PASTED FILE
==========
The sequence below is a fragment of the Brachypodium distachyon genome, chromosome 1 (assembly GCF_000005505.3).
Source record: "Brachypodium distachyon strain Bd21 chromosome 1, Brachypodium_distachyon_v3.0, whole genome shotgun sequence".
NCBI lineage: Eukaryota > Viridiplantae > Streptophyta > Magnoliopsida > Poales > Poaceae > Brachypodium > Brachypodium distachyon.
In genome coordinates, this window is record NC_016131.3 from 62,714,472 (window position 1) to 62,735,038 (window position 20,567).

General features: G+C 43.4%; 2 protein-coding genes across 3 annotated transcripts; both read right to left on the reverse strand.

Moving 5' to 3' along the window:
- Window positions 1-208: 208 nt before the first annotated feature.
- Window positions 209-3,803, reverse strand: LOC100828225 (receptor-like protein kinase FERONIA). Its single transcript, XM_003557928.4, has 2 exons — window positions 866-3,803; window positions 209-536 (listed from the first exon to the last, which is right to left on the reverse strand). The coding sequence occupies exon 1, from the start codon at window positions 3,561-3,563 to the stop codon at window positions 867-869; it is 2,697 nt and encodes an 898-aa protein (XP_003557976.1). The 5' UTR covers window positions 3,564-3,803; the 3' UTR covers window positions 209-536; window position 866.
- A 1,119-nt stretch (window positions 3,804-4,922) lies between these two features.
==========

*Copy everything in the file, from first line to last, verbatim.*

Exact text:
The sequence below is a fragment of the Brachypodium distachyon genome, chromosome 1 (assembly GCF_000005505.3).
Source record: "Brachypodium distachyon strain Bd21 chromosome 1, Brachypodium_distachyon_v3.0, whole genome shotgun sequence".
NCBI lineage: Eukaryota > Viridiplantae > Streptophyta > Magnoliopsida > Poales > Poaceae > Brachypodium > Brachypodium distachyon.
In genome coordinates, this window is record NC_016131.3 from 62,714,472 (window position 1) to 62,735,038 (window position 20,567).

General features: G+C 43.4%; 2 protein-coding genes across 3 annotated transcripts; both read right to left on the reverse strand.

Moving 5' to 3' along the window:
- Window positions 1-208: 208 nt before the first annotated feature.
- Window positions 209-3,803, reverse strand: LOC100828225 (receptor-like protein kinase FERONIA). Its single transcript, XM_003557928.4, has 2 exons — window positions 866-3,803; window positions 209-536 (listed from the first exon to the last, which is right to left on the reverse strand). The coding sequence occupies exon 1, from the start codon at window positions 3,561-3,563 to the stop codon at window positions 867-869; it is 2,697 nt and encodes an 898-aa protein (XP_003557976.1). The 5' UTR covers window positions 3,564-3,803; the 3' UTR covers window positions 209-536; window position 866.
- A 1,119-nt stretch (window positions 3,804-4,922) lies between these two features.